December 30, 1988
EMPIRE FIRE & MARINE INSURANCE COMPANY, PLAINTIFF-APPELLANT
FAITH TRUCK LINES, INC., ET AL., DEFENDANTS (JERRY ADAMS ET AL., DEFENDANTS-APPELLEES)
APPELLATE COURT OF ILLINOIS, FIRST DISTRICT, FIFTH DIVISION
533 N.E.2d 441, 178 Ill. App. 3d 356, 127 Ill. Dec. 569 1988.IL.1938
Appeal from the Circuit Court of Cook County; the Hon. Arthur L. Dunne, Judge, presiding.
JUSTICE PINCHAM delivered the opinion of the court. LORENZ, P.J., and MURRAY, J., concur.
DECISION OF THE COURT DELIVERED BY THE HONORABLE JUDGE PINCHAM
Plaintiff, Empire Fire & Marine Insurance Company (Empire), filed a declaratory judgment action against defendant Faith Truck Lines (Faith), a trucking company, seeking a declaration that under the provisions of its insurance policy, Empire had no duty to defend or indemnify Faith and Faith's driver, Jerry Adams, both Empire's insureds, for claims or judgments arising from an explosion. Following a bench trial, the trial court held that Empire was bound to assume the obligations of the defense and indemnification of Faith and Adams and entered judgment in favor of the defendants. Empire appeals. We affirm.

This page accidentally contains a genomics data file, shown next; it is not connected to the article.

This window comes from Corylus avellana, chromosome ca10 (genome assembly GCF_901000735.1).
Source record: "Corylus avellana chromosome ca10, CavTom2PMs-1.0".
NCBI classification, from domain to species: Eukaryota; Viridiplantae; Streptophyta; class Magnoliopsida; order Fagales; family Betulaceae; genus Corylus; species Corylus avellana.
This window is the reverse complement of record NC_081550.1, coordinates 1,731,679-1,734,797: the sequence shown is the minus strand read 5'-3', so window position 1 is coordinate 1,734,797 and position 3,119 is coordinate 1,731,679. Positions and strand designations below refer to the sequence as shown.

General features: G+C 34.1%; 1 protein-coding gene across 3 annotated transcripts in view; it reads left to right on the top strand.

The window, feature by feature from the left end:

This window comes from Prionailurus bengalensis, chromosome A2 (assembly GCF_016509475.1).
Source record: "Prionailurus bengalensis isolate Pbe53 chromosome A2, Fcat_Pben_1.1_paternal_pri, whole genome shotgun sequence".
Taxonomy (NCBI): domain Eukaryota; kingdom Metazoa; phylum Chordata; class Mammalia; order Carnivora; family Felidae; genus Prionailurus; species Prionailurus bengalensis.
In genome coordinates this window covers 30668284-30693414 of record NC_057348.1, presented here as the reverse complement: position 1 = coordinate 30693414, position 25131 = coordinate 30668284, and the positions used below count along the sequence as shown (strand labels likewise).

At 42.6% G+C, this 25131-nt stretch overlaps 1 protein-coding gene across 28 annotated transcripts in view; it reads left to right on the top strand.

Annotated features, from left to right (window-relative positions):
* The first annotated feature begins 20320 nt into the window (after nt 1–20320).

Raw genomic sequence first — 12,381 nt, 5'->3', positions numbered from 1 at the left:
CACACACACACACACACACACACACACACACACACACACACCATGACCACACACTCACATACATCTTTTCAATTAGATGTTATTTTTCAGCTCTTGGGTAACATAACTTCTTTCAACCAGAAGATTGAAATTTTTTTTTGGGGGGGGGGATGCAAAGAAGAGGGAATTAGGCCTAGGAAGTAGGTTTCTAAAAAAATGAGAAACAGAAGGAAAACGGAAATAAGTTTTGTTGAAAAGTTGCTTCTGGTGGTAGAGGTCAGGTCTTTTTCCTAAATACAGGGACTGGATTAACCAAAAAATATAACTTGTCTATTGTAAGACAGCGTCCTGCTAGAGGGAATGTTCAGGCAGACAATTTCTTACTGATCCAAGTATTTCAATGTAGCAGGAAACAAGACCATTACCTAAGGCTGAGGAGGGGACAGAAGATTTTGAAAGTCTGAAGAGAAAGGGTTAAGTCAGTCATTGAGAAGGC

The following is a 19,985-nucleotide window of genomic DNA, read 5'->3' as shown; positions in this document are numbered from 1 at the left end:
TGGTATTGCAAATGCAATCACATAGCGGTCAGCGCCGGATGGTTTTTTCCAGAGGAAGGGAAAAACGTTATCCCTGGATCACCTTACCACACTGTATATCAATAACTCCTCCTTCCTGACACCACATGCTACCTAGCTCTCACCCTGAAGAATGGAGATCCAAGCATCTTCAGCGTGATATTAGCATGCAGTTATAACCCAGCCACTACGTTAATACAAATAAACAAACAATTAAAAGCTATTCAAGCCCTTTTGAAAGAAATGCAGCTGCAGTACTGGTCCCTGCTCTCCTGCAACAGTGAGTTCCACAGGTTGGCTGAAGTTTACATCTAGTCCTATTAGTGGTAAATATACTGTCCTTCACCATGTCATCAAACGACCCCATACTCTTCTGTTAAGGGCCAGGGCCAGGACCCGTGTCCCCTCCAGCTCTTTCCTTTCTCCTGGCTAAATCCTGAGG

The facts are as follows. On July 19, 1982, Jerry Adams, a truck driver for defendant, Faith, delivered a load of hydrochloric acid, purchased from K & A Steel Chemicals by Electronic Plating, to Electronic Plating. During the course of Adams' delivery of the acid at Electronic Plating, a chemical reaction and explosion occurred inside the tank into which the acid was being pumped, chlorine gas escaped from the tank and several people in the vicinity were overcome by fumes.
Charlie Woodard, president and owner of Faith, telephoned Bruce Reinger, president of IMC Insurance Agency, the afternoon of July 19, 1982, and notified him of the accident. Faith had acquired most of its insurance through the IMC Insurance Agency. Reinger and IMC were not expressly designated authorized agents of Empire. Clemens & Associates in Bloomington was the only authorized agent of Empire in the State of Illinois. However, from the inception of Faith's original policy with Empire, on October 22, 1979, and during the subsequent renewal periods leading up to the July 19, 1982, accident, Faith gave notice of all claims against it to Reinger, who then reported the claims to Clemens and Clemens notified Empire, which never objected to this procedure. Empire used Reinger and IMC as intermediaries or agents in contacting Faith for delivery of Faith's policies, billing, collecting premiums and other matters related to the policies.